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    Birth Control Health Center

    News and Features Related to Birth Control

    1. Low-Dose Birth Control Pill May Up Heart Risk

      July 7, 2005 -- Low-dose birth control pills are widely considered to be safer than the pill of the past, but a new review suggests that they still carry an increased risk for heart attack and stroke. The risk appears to be quite small for most women, but it could be much higher for those already at

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    2. Birth Control Pill May Relieve PMS Depression

      May 25, 2005 (Atlanta) -- Many women with premenstrual syndrome (PMS) mood problems worry that birth control pills may increase their sensitivity to hormonal changes that make them feel down and out. Now researchers say the opposite may actually be true. A study suggests taking oral contraceptives f

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    3. Halting Oral Contraceptives: Effects Linger

      May 19, 2005 -- A new study of women with female sexual dysfunction shows that some hormonal effects seen with oral contraceptives don't disappear right away. The findings were reported in Washington at the American Association of Clinical Endocrinologists' 14th Annual Meeting and Clinical Congress.

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    4. 'Today Sponge' Contraceptive Is Back

      After an absence of more than 10 years, the Today Sponge contraceptive has been cleared for return to the U.S. market. The sponge gained pop culture status when the TV show character Elaine of "Seinfeld" hoarded sponges after they went off the market, devoting them only to men she deemed "spongewort

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    5. Bill Says Pharmacies Must Fill Birth Control Rx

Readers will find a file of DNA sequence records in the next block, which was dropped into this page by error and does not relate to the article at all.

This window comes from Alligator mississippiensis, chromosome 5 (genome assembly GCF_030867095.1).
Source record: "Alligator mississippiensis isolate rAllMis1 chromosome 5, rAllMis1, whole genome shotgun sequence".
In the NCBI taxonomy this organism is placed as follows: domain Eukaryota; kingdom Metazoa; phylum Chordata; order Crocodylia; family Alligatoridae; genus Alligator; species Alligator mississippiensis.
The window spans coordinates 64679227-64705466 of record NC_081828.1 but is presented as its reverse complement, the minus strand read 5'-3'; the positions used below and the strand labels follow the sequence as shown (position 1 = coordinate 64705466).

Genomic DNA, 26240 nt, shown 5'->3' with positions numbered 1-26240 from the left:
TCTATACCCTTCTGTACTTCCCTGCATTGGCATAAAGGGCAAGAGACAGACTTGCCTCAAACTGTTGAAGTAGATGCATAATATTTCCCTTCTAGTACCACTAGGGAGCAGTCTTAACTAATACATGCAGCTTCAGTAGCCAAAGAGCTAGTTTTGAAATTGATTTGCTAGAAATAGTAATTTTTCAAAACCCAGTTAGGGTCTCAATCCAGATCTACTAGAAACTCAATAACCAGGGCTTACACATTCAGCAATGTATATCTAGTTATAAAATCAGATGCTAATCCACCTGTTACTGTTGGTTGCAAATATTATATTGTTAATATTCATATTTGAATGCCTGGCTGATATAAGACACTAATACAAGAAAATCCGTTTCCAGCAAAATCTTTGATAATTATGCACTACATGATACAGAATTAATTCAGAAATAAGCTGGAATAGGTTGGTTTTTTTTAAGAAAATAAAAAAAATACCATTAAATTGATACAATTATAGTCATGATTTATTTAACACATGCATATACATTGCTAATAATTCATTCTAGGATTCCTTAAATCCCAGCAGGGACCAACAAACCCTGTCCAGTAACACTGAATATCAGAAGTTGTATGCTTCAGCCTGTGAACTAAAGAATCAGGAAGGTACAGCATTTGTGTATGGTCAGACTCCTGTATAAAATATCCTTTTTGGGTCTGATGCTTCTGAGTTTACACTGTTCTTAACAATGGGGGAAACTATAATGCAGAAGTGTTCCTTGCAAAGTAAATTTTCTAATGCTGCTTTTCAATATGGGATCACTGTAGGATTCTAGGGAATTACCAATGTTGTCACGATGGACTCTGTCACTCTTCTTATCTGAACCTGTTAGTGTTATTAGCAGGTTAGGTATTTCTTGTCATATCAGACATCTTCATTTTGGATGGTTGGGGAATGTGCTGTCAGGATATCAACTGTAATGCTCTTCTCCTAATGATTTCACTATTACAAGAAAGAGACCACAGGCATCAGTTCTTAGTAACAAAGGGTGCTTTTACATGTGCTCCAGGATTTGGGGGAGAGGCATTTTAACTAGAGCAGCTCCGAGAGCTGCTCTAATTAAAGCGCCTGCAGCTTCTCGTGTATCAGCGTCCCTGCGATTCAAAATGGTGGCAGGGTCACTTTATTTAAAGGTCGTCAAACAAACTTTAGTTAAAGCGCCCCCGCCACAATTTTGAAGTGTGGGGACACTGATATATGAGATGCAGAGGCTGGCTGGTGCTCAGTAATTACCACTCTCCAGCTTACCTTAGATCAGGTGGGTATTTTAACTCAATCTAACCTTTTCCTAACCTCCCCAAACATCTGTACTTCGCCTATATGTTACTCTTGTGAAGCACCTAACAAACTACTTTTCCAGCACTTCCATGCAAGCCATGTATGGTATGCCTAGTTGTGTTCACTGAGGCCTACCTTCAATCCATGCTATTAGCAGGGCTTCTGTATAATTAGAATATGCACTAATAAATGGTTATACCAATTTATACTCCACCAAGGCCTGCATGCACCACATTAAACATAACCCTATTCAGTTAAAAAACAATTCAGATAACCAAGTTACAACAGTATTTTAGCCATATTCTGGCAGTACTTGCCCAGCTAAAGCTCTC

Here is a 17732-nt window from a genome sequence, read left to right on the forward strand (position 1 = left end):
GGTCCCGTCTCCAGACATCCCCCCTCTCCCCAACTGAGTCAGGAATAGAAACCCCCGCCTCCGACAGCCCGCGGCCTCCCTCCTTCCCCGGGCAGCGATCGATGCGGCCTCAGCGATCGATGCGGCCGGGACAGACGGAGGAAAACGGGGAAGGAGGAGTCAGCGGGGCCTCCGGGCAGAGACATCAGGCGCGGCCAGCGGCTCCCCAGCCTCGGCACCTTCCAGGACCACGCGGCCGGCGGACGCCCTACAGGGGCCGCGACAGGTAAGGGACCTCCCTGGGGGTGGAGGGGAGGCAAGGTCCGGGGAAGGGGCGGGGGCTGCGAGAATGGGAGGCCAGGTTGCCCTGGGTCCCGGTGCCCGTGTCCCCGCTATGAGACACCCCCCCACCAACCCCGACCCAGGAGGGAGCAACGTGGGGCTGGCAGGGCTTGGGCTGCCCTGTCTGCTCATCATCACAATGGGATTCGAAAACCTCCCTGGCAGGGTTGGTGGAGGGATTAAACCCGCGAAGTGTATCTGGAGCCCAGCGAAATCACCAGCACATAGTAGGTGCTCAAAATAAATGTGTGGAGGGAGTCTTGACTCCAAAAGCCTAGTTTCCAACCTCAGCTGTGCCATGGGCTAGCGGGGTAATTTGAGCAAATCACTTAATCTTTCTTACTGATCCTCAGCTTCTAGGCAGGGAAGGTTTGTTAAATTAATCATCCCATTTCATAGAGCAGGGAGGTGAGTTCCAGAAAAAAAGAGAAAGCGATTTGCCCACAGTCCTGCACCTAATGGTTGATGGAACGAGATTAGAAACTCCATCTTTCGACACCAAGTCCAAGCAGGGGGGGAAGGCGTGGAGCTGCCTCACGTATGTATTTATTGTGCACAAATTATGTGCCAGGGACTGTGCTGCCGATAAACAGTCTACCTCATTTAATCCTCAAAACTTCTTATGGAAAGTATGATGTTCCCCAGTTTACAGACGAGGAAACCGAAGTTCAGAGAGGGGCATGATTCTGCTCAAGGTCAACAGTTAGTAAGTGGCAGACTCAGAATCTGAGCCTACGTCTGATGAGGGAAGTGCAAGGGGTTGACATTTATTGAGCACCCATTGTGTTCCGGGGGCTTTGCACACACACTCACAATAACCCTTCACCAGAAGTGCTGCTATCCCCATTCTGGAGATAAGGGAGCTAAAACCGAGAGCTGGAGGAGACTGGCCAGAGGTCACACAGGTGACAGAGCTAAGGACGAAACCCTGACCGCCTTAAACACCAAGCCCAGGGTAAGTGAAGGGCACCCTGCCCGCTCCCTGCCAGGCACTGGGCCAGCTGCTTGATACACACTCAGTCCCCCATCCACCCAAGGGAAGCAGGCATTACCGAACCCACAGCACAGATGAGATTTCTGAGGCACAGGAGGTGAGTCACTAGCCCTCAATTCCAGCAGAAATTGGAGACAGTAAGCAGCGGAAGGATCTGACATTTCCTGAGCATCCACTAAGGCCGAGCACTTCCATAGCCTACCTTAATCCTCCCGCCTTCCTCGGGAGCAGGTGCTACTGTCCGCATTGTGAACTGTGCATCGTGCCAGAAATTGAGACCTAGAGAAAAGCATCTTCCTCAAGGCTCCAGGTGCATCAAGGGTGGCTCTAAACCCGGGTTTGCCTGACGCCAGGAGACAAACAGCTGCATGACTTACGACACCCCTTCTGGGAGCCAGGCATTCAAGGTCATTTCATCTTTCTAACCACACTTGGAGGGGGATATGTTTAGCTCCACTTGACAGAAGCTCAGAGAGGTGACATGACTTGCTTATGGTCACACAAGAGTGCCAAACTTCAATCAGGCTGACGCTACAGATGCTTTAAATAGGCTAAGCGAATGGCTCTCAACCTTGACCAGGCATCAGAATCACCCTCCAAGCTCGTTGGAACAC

April 14, 2005 - Washington lawmakers introduced a bill Thursday making it illegal for pharmacies to refuse to fill prescriptions for birth control. The move adds to a growing controversy over the right of pharmacists to withhold oral contraceptives from patients with valid doctor's orders. Under th

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    6. Controversy Over Emergency Contraception Drug

      April 8, 2005 -- The FDA has made slow progress as it considers a decision to allow an "emergency" contraception drug called Plan B to be sold over the counter. But things may speed up if two U.S. Senators have their way. The senators say they will block confirmation of President Bush's nominee to h

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    7. Sex Without a Safety Net

      Jan. 5, 2005 -- A sexually active woman today is less likely to use birth control than she was in 1995, a federal study shows. But don't blame teenage sex. The drop in contraceptive use is due to adult women in their 20s who, despite forgoing birth control, don't want to have children. This means th

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    8. "Morning After Pill" Doesn't Change Sex Habits

      Jan 4, 2005 -- Opponents of a move to make the "morning after pill" available without a prescription say that this type of easier access will lead to riskier sexual behaviors. But the largest study ever to examine the issue showed no evidence that this is the case. The trial involving more than 2,00

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    9. Doubts Raised About Birth Control Pill Study

      Dec. 17, 2004 -- Recent research suggesting that birth control pills slightly lower women's risk of heart disease was flawed, says the National Heart, Lung, and Blood Institute (NHLBI). It also announced that it doubts the validity of a separate study that suggests birth control pills reduce breast

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    10. Birth Control Pills May Keep Knee Injury-Free

      Nov. 18, 2004 -- Women taking birth control pills have greater knee stability than those not using birth control pills, according to a Canadian study. Women are four to eight times more likely to injure their knees than men, say the McGill University researchers, who included Paul Martineau, MD, chi

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